Host Family Relations – An Evolution

Interacting with my host family has changed a lot over the course of the semester I have spent here. When I first came to Russia, I had trouble understanding what they were saying to me, even simple things such as being called to eat. When I did understand what they were saying to me or asking me, I would have trouble coming up with up with responses. After the first couple days the stress of being in a new and challenging environment wore off and I was able to begin understanding and responding to questions better.

The language barrier wasn’t the only problem I overcame during my semester in Russia, I also had problems with the cultural differences and social interactions with members of my family. My host would feed me more food than I was used to at home and I was worried about not being able to eat what my host put in front of me. After a few days this worry passed and as my time passed here, I became more able and more comfortable telling my host what I could eat and telling her that I didn’t want any more when she asked or tried to put more on my plate. I also became more comfortable telling my host that I didn’t particularly like a certain dish.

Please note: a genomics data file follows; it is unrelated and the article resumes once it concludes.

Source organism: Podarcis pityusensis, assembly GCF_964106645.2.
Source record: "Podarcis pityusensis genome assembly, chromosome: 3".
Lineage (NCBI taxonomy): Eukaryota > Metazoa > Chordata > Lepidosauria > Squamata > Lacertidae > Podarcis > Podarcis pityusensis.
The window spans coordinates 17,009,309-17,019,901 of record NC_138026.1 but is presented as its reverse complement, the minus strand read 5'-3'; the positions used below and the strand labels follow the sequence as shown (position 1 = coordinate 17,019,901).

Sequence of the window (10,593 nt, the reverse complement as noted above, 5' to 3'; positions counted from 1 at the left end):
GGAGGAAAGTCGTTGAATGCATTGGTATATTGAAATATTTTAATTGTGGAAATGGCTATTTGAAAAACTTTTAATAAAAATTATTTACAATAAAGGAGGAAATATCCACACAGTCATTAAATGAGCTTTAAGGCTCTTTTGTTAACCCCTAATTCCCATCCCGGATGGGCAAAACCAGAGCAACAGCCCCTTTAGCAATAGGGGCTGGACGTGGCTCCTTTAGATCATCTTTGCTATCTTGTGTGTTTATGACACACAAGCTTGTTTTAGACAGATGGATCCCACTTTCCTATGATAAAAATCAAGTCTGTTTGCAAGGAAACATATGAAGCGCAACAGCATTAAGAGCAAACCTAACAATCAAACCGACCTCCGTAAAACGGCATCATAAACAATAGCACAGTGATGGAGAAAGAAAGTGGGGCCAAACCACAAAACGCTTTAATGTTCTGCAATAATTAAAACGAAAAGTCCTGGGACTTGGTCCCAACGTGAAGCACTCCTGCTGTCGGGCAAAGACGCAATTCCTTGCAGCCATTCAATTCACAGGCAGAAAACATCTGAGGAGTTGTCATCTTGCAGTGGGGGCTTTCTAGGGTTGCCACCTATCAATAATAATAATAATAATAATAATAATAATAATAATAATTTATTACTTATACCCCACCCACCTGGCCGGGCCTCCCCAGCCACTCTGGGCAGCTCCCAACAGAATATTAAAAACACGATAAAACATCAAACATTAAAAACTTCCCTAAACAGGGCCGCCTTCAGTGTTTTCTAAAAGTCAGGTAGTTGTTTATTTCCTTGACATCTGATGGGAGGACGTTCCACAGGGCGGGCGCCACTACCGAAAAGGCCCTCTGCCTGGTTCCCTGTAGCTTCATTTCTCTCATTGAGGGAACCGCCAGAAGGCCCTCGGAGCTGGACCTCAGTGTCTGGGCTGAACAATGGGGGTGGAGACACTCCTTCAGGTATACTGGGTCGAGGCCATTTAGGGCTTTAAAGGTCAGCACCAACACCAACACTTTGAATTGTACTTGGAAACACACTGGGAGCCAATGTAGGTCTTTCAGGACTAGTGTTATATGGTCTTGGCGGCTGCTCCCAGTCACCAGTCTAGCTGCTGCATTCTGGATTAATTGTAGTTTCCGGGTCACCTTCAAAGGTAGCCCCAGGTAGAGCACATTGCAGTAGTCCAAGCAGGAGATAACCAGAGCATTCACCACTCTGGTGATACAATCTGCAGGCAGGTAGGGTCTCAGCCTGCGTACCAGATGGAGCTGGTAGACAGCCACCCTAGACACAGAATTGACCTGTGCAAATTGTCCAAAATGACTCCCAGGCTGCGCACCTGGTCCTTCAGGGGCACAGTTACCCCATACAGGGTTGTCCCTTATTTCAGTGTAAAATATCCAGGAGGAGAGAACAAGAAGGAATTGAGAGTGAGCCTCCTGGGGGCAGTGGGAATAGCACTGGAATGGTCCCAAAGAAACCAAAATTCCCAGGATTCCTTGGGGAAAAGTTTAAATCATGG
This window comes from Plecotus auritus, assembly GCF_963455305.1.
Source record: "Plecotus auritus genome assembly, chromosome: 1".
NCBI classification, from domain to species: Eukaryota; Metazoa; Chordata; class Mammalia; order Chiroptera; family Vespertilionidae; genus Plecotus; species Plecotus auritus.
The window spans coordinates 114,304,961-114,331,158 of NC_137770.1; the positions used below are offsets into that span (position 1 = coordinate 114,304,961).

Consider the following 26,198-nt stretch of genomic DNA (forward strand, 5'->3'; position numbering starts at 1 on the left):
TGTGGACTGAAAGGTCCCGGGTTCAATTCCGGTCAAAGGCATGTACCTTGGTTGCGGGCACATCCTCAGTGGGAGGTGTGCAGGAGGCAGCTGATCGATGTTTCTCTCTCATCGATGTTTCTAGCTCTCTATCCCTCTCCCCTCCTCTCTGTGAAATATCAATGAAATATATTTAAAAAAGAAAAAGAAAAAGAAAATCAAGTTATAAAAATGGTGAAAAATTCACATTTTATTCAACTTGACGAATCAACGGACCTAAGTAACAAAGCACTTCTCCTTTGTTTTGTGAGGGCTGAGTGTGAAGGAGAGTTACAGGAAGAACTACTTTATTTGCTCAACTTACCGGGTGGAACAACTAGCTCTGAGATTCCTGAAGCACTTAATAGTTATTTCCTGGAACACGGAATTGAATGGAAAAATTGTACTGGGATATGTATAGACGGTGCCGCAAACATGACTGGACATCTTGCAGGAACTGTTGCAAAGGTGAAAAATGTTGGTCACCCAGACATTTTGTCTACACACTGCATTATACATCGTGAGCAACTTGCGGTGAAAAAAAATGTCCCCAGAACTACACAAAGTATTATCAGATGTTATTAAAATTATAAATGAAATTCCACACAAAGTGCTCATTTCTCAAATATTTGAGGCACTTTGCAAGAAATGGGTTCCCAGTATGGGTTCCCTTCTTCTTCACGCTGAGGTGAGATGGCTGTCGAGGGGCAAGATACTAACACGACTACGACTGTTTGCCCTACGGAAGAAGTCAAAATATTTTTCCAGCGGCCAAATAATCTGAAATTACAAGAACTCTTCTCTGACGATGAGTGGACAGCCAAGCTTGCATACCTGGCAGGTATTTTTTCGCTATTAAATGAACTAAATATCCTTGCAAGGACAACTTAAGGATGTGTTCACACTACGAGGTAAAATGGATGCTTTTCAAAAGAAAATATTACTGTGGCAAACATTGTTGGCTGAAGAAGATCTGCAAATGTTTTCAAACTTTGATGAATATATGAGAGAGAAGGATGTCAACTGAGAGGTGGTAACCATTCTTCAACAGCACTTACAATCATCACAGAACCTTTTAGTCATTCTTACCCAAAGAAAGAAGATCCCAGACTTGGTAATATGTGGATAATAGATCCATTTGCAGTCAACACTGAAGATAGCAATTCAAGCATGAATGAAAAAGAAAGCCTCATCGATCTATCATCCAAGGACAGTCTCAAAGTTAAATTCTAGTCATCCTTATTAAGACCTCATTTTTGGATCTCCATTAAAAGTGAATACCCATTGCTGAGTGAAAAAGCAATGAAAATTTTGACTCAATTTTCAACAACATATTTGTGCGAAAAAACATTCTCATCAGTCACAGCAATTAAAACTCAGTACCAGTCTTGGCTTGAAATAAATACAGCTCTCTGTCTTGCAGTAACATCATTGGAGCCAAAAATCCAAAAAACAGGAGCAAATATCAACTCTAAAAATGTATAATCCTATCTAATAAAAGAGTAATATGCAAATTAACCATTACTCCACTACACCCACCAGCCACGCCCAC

At times it would seem like my host was becoming upset at me or that members of the family would yell at each other. One time in particular, one of the members of my host family was talking to me and became really excited and started to yell and it seemed to me like he was becoming angry with me, but then he would start laughing like nothing was wrong. At first, these interactions confused me and made me a little uncomfortable, but soon I realized Russians are more expressive than I was used to and when it seemed like my host was becoming upset with me, it was just that she wanted to make sure I was taken care of and that she was worried about something.

Now that I have been in Russia for several weeks, I have noticed a few changes from when I first came. I am able to understand my hosts a lot better; not just when they ask me simple questions or requests, but when they talk about what just happened in the television program we were watching or about the weather, or other similar topics. I have noticed that I seem to be less of a guest and more of a member of their family. My host constantly asks about how I am and how things went at school, she makes sure I am healthy and when I wasn’t, she took me to the hospital. She becomes excited when she hears I did well in class and with my improvements in my ability to speak Russian.

When I first came to Russia and started to live with my host family, I was nervous and felt a little uncomfortable, but the longer I’ve stayed in Russia and with my host family, the more comfortable I’ve become.

By: Andrew Glossner

Program: Advanced Russian Language & Area Studies Program (RLASP)

Term: Spring 2012

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